What you see is what you get from the Rider RX.

It’s a little fella that fits the hand well, and the external shroud offers you a nice solid grip with plenty of little slots for extra grip factor. At the rear, we have a single clicky button to control the light. 

Obviously, we get on and off, but a series of quick presses cycle the light through its various modes and brightness levels. Once you’ve selected a mode, the light will save it as long as you don’t repeatedly turn the light on and off. 

The small size allows you to carry it any way you wish in any number of ways. And the pocket clip allows you to toss it on a hat, on MOLLE, in a pocket, or wherever else you might need it.

How Does It Shoot?

My oldest son and I took these lights out for a multitude of night missions.

By night mission, I mean we went looking for all manner of animals in the country oasis we live in. Here’s a fun fact, shine a flashlight across your yard. Do you see those glowing little dots across your lawn? 

Those are spiders. My son and I walked up on many different huntsman spiders doing their thing, and he was quite amazed at how many lived in the yard.

A huntsman spider in my yard

The Acebeam L19 picked them up across the yard, hundreds of yards out, and the Rider RX allowed us to post them up close and get pictures like these. 

We also spotted about a dozen little rabbits hopping through our field, and the L19 lit them up as if it was concentrated sunlight.

It sent most hopping away, but we snagged a few graining photos of them as they skittered away. 

The L19 is powerful enough that at night we could clearly see a green street sign a quarter-mile away. A set of binoculars or a monocular would be needed to make the most of this intensely powerful light.

At 100 yards, I had no issues identifying a target, it was vivid and bright, and I could see the little gong without a problem.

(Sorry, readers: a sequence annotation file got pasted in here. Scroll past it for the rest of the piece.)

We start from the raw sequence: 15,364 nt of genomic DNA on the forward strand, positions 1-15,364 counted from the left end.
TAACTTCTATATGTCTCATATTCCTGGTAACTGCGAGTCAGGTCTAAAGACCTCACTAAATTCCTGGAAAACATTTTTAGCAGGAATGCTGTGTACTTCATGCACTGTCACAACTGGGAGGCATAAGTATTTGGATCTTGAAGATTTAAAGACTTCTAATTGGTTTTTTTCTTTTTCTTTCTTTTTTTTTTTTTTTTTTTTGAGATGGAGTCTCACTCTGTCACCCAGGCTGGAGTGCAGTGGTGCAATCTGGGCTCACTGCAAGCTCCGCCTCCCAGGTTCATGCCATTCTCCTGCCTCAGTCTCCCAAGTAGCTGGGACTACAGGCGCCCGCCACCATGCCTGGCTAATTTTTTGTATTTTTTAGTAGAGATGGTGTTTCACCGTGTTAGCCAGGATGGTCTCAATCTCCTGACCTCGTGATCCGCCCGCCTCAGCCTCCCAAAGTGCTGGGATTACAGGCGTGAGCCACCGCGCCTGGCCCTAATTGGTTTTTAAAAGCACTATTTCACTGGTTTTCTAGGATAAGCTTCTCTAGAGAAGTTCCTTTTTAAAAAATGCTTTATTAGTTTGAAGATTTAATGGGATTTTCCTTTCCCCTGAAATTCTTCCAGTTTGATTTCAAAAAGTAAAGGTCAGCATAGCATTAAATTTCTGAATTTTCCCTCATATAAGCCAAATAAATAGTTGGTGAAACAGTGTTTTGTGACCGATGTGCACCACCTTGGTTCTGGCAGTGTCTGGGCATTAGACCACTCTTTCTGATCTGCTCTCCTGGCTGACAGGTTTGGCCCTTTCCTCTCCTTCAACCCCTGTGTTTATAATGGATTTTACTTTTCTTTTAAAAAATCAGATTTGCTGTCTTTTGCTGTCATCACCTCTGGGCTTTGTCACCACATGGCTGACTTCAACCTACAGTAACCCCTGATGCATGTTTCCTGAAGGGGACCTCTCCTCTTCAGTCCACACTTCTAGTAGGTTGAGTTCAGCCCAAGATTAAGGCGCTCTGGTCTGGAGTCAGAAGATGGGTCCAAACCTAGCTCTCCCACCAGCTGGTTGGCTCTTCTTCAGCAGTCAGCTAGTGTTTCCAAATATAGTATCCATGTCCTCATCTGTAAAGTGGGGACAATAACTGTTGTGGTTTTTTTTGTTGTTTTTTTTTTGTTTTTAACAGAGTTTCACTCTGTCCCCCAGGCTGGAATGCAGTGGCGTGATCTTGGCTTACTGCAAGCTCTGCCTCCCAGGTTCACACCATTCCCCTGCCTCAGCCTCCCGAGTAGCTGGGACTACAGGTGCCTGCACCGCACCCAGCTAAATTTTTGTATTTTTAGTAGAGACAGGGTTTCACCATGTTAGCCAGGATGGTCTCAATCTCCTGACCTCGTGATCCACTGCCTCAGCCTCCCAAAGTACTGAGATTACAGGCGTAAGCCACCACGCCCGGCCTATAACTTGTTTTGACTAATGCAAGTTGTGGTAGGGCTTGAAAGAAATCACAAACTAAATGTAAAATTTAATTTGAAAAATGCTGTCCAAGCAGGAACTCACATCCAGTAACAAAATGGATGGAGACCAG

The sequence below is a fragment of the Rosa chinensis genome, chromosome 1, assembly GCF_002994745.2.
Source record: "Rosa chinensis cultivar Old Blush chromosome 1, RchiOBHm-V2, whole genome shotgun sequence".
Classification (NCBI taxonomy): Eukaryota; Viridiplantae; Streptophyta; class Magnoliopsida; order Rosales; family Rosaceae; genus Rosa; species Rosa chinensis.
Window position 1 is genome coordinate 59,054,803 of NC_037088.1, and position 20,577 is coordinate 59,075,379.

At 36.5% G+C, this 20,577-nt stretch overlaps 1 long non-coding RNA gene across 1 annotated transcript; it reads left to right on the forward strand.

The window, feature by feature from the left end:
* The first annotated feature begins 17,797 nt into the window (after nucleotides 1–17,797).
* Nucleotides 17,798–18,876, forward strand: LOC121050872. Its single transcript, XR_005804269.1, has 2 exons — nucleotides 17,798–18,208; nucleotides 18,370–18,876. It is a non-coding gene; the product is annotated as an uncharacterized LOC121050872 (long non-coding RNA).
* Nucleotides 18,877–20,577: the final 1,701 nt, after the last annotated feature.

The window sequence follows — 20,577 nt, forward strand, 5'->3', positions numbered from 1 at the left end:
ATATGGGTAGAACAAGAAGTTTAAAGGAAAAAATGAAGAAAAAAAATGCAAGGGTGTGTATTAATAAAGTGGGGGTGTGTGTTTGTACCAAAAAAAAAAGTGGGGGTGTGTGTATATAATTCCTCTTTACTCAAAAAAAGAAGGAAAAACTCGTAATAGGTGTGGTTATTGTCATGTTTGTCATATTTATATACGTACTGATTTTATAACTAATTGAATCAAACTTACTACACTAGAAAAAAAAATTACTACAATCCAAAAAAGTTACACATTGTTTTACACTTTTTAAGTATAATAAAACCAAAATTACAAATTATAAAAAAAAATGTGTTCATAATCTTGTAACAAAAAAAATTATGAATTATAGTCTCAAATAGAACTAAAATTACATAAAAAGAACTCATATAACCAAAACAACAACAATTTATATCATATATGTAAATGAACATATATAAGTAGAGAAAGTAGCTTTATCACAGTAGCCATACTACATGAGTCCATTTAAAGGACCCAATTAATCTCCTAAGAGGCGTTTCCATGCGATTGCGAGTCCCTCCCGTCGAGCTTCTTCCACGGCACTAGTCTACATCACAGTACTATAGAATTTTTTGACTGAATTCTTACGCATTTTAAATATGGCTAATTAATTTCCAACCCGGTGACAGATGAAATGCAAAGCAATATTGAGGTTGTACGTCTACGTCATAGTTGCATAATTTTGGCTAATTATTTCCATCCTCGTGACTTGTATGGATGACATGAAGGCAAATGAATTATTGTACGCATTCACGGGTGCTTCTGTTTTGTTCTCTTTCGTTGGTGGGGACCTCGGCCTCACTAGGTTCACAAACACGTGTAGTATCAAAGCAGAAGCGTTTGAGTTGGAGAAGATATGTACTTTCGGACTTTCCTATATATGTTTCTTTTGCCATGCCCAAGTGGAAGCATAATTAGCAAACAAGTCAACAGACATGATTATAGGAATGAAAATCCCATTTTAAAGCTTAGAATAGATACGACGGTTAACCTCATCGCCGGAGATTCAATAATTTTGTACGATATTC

Acebeam gives us a turbo mode which gives us 2,200 lumens for 1 minute and 50 seconds before it steps down to 1,600 lumens for ten minutes, and finally, it steps down to the light’s high mode, which is 1,200 lumens for 1 hour and 26 minutes. 

Beyond high mode, we have a 630-lumen mode, a 300-lumen mode, a 100-lumen mode, and finally, a 1-lumen moonlight mode.

That 1-lumen mode is great for reading in your tent without bothering others or wasting power, but not much more. The moonlight mode barely illuminates the gong at point-blank. 

1-lumen mode

The Rider RX packs a lot less candela but plenty of power for basic navigation on a moonless night. At the high mode of 650 lumens, it shines fairly far for a little light. Nothing exceptional, but it works and works fairly well. 

We stepped back to 25 yards and could see the gong fairly easily.

The various modes of the Rider RX include the turbo mode of 650 lumens, which steps down after two minutes to 450 lumens for six minutes before reaching 330 lumens which remains running for 55 minutes. 

Rider RX beam
Rider RX beam

Beyond the turbo, we have a high mode of 280 lumens, a low mode of 70 lumens, and an ultra-low mode of 7 lumens.